It seemed like a heartwarming story: Voters in an Alabama county that is 96 percent white elected a black man to the State House of Representatives, with one voter saying, "I don't even see him as black."
What most see as a positive sign of an emerging colorblind America, reporter Adam Nossiter of the New York Times saw as something much more ominous. "It is a historic first, but the remarks of many white voters reveal an unconscious condescension," he wrote in the print edition of today's front page article titled, "On a Battlefield of Civil Rights, Race Matters Less in Politics."
Even for a newspaper that champions the left's cynical brand of identity politics, this was apparently too much, as the line was edited in the online version to read, "It is a historic first, but the moment is full of awkwardness.
What did the citizens of Alabama's Cullman County do to deserve the charge of ‘condescending' attitudes toward successful black candidate James Fields? It's not clear in the opening comments reported by Nossiter:
"Really, I never realize he's black," said a white woman in a restaurant, smiling.
"He's black?" asked Lou Bradford, a white Cullman police officer, jokingly.
"You know, I don't even see him as black," said another of Mr. Fields's new white constituents, Perry Ray, the mayor of one of the county's villages, Dodge City.
A retired boilermaker later adds, "He's a dadgum good fellow. He's always been one of us." Readers searching for "the remarks of many white voters [that] reveal an unconscious condescension" will be frustrated.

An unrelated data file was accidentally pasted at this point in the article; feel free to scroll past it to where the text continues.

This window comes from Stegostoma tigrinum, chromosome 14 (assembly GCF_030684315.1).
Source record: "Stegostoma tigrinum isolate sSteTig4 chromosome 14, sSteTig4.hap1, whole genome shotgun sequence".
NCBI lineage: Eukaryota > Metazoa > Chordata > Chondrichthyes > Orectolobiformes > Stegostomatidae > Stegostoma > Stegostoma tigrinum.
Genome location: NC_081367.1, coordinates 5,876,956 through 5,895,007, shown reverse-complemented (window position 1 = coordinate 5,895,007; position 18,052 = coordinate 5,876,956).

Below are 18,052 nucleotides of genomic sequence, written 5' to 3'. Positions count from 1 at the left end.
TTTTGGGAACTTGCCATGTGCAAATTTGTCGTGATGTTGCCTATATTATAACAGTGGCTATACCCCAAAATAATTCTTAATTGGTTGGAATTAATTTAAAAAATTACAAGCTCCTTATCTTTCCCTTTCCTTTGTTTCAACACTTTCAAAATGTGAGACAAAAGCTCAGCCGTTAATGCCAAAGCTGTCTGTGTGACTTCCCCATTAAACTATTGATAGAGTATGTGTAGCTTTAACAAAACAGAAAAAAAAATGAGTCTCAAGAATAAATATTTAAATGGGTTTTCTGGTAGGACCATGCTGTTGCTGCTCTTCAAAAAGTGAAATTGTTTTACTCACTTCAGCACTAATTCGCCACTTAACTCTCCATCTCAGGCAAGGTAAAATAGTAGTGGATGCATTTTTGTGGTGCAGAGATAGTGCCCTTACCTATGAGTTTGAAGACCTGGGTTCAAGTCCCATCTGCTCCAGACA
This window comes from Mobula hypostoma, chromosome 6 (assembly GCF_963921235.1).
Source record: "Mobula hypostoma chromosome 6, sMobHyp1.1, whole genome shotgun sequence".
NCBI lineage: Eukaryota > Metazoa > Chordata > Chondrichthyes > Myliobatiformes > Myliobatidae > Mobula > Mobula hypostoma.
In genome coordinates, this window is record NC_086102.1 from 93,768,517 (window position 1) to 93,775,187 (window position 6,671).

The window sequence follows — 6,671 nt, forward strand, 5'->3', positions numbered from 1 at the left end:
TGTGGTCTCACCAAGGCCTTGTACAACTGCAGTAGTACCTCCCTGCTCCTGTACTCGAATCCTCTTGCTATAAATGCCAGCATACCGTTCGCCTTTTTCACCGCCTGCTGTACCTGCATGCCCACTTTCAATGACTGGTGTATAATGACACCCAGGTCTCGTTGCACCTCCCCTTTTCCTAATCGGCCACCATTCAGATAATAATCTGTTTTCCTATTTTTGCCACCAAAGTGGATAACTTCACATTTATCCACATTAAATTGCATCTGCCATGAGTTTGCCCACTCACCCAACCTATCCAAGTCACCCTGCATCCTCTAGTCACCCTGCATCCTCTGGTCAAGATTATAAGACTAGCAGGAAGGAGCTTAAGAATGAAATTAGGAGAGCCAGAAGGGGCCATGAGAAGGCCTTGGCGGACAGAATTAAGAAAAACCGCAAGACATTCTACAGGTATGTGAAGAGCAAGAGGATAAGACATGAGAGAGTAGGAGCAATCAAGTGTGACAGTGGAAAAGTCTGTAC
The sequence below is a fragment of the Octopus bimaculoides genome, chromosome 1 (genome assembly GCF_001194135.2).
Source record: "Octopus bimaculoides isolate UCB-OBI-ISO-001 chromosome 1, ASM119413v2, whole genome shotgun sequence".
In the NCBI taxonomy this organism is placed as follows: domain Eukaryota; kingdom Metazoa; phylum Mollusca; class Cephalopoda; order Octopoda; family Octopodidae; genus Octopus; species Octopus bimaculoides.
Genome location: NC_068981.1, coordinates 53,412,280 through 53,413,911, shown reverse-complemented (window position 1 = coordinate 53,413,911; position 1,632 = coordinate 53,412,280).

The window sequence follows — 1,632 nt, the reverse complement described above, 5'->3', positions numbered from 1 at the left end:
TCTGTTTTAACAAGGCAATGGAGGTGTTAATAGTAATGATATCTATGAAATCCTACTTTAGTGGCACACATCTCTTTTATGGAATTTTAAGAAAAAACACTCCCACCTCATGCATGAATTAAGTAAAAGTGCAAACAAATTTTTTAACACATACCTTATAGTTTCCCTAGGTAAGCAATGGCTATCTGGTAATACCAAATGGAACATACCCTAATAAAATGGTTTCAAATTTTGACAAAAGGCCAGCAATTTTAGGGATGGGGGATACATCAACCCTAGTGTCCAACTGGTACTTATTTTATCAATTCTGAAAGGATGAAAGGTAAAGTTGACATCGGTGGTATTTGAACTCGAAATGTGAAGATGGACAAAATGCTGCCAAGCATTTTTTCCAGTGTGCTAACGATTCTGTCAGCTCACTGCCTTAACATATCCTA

Finally, in the sixteenth paragraph, Nossiter quotes a lone white voter, James Rice, who says, "There's two different races, in that race. You got some that don't want to be nothing, and you got some that want to help. You don't find too many like James Fields."
One voter. That's it. If Nossiter spoke to more white voters exhibiting "unconscious condescension," they could have been featured, rather than forcing editors to alter the heart of the story.
Readers might get the impression that the reporter wasn't sure what kind of story he was supposed to deliver. Obviously, the reason the article even ran was to hitch it, in any way possible, to the larger storyline that is Obama-mania. How do you explain presidential candidate Barack Obama's recent popularity with white and black Democratic voters without undermining the left's fervent belief that America is, still, hopelessly racist? One way is to tack on this qualifier-laden, torturous justification for a front page article that implied one thing and delivered another:
Inevitably, there are questions about what this might mean for Senator Barack Obama's candidacy in the Deep South, and the quick answer, perhaps, is not that much, at least in Cullman County at this moment.
The question most often heard in this election season is, "Is America ready for a black president?" Maybe it's time to start asking, "Is the media read for a colorblind America?"